Old vine (French: vieilles vignes, German: alte Reben), a common description on wine labels, indicates that a wine is the product of grape vines that are notably old. There is a general belief that older vines, when properly handled, will give a better wine. There is no legal or generally agreed definition for old.
Grape vines can grow for over 120 years. After about 20 years vines start to produce smaller crops, and average yields decrease, leading to more concentrated, intense wines. Diseases such as "dead arm" can also afflict old vines, in some cases further concentrating the juice. "Old vines" might apply to an entire estate, or it might mean only a certain parcel planted before others. In the U.S., the most common use is on Zinfandel, because in California vineyards up to 125 years old are still bearing small amounts of prized Zinfandel fruit.
In a place where wine production is longstanding, it often means a wine whose vines are thirty to forty years old. Some wine makers insist the vines should be older than this. In newly established wine regions, twenty years might be old. The definition is further complicated by the fact that certain varieties simply do not have economically viable yields when they get truly ancient.
Old vines around the globe
The oldest known grape-producing vine is a Žametovka vine growing in Maribor in Slovenia, which is known to have been alive in the 17th century; it produces a token of about 35 to 55 kg grapes each year, which is fermented and put into about 100 miniature bottles.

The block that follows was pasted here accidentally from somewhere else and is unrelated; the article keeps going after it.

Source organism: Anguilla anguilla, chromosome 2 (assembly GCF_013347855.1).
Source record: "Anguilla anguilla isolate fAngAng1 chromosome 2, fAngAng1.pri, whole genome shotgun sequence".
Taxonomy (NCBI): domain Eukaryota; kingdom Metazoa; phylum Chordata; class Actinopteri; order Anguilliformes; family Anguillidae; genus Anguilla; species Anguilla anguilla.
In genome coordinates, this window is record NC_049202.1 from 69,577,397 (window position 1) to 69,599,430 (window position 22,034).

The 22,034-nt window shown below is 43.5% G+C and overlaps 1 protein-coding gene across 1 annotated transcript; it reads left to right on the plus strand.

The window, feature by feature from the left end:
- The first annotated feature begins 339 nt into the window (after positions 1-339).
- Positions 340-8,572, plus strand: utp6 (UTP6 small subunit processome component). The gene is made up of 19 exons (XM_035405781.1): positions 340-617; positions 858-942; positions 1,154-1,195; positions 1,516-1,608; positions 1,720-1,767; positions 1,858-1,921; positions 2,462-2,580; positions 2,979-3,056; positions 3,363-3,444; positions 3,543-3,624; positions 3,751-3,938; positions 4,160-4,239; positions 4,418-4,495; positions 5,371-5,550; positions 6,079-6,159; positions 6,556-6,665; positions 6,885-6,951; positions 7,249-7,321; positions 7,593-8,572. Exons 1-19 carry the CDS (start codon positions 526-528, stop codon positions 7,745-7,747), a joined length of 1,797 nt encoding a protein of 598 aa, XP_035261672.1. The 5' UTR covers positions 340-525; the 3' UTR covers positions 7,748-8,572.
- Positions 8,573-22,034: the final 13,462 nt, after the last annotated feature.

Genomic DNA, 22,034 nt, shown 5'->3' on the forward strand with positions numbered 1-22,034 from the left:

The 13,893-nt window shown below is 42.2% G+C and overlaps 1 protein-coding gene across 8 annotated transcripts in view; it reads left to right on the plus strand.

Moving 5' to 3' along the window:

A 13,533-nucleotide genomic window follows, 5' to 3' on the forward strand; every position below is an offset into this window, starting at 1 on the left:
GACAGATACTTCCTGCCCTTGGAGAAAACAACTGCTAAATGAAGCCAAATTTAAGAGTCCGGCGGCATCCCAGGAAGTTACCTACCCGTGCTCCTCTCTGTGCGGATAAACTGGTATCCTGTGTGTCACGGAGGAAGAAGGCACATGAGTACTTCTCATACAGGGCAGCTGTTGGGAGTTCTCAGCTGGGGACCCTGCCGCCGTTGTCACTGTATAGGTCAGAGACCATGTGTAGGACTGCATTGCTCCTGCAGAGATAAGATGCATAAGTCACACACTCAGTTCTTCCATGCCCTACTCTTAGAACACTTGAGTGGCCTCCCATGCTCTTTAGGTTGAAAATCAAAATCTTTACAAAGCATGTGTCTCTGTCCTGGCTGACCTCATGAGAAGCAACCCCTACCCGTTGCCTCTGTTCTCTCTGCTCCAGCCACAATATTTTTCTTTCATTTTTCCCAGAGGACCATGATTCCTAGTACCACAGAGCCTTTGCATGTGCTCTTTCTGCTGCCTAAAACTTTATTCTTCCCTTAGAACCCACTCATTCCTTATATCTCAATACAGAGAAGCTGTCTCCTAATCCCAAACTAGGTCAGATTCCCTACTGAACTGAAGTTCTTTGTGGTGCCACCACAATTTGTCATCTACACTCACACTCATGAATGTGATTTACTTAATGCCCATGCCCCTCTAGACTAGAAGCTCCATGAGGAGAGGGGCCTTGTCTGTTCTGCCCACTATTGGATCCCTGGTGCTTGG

In the South Tyrol wine region of northeast Italy, a more-than 350-year-old vine of Versoaln planted at Castel Katzenzungen is being used to produce wine with the fruit of the old vine blended with the fruit of younger plantings to produce approximately 500 bottles a year.
The oldest vine with a fully authenticated minimum age, and thought to be the largest in the world, is known as the Great Vine at Hampton Court Palace in England. It was transplanted under the direction of Lancelot Capability Brown to its current site in 1769. The variety is ‘Shiva Grossa’ (also called Black Hamburg). Contrary to the normal expectation for old vines, it produced its largest crop ever in autumn of 2001, of 383 kilograms (845 lbs).
In the Barossa Valley, the world's oldest continually producing commercial vineyard that has been authenticated is believed to be the Shiraz vines at Turkey Flat in Tanunda that were originally planted in 1847. The Barossa Old Vine Charter was established to protect the older vines in the region and prevent them from being removed from the ground.
Because there is no objective definition, an "old vines" wine might or might not show any specific characteristics related to vine age. Generally, the more reputable the producer, the more likely it is to mean something. Similarly, if a producer sells a "regular" and "old vines" bottling, it is more likely to represent a perceptible difference in character, if not necessarily in quality. In these ways, "old vines" is similar to "reserve," a term that also varies dramatically in its significance and in many countries and regions has no legal definition.
- Robinson, Jancis (2006). The Oxford companion to WINE (3 ed.). OXFORD UNIVERSITY PRESS. pp. 739–740.
- G. Harding "A Wine Miscellany" pg 19, Clarkson Potter Publishing, New York 2005 ISBN 0307346358
- Anthony Gardner "Maribor, Slovenia: a cultural city guide" The Daily Telegraph March 1st, 2012
- Nick Stephens "The Oldest Grape Vine in the World – and The Oldest Wine etc!" Bordeaux Undiscovered. July 17th, 2008
- J. Robinson, J. Harding and J. Vouillamoz Wine Grapes - A complete guide to 1,368 vine varieties, including their origins and flavours pg 1133 Allen Lane 2012 ISBN 000-0-000-00000-0
- reference needed
- Barossa Vineyards, barossa.com, accessed 21 February 2010.